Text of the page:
Textbooks Can be Wrong

    It’s easy to think of study as memorising bulletproof facts. Empirical information is presented to you with great authority, and your learning is rightly taken quite seriously. However, it’s not just authors that might like to change things around. It’s also true that so-called ‘factual’ textbooks can be wrong. After all, even long held scientific understandings about the age of the universe can later be questioned or even outright disproved. The knowledge of the human race is pretty ‘far off’ sometimes, and that’s okay.

    This doesn’t mean everything you’re reading is redundant. However, it does mean that buying the latest edition of a text means that you’re more likely to engage with information that is accurate, up-to-date, and has been revised and amended as many times as possible. It also teaches you a valuable a lesson, too; that the learning journey never ends. Professional scientists and scholars are always experimenting and updating their knowledge, presenting incorrect answers to eventually find the correct ones. Equipped with that understanding, you may approach your own learning more comfortably and confidently. It’s okay to be wrong sometimes!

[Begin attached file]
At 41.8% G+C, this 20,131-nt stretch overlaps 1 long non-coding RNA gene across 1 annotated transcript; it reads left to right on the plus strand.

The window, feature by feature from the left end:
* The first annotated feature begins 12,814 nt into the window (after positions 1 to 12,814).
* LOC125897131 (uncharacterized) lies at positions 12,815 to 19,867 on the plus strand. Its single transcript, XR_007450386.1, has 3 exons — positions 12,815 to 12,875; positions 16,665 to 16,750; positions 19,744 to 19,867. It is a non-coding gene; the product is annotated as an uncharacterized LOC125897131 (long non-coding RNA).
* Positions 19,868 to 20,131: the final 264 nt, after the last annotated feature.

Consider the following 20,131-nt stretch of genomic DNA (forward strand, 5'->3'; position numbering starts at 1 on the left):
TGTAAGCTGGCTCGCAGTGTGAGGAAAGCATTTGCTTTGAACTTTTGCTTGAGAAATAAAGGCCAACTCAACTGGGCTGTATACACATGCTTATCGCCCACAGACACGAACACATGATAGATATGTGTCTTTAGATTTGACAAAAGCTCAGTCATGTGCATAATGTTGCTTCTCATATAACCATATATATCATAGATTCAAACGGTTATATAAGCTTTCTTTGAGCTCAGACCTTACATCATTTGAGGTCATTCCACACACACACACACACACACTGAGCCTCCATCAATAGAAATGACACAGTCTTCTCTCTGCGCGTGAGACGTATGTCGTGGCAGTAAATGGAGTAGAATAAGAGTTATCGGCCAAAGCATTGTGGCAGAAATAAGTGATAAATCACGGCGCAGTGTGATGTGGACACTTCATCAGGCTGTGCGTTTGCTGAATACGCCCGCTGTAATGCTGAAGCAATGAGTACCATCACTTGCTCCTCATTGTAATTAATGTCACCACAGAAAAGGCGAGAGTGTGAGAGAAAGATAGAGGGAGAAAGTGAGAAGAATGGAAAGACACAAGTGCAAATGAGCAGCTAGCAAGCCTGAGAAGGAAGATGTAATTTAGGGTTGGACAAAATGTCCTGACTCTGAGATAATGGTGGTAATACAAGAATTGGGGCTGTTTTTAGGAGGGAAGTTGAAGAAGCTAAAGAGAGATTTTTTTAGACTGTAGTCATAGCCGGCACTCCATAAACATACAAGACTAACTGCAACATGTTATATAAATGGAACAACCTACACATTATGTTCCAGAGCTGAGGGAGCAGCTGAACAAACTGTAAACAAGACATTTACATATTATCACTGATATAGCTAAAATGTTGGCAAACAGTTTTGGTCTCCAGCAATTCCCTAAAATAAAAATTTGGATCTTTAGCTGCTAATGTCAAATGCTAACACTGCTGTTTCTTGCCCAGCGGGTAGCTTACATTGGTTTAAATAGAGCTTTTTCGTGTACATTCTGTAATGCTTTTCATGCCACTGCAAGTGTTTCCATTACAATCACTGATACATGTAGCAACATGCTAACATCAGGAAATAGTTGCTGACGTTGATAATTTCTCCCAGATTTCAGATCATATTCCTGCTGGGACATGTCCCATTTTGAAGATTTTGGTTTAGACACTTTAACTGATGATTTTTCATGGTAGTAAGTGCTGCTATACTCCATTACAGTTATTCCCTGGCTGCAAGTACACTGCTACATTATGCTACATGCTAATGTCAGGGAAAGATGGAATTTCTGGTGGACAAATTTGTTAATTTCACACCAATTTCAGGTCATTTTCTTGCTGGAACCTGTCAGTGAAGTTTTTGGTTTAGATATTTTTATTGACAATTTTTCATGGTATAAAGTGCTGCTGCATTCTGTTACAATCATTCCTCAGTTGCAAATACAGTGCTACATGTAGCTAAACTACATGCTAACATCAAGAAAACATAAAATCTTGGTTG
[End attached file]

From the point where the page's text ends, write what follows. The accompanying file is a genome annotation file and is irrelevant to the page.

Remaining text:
Bonus Material

    Newest editions of a text often come with bonus material to make a purchase more enticing for consumers. Some of these add-ons can benefit you during your home learning. You’ll likely know what an appendix is. It’s a section of nonessential writing at the end of an academic text. It’s bonus material, featuring anything from quick notes to scanned letters and maps. Sometimes these are updated for newer editions of books and provide unique insights into the text you’re reading. However, appendices in older editions are not always reprinted for newest editions. It may vary on a text-by-text basis!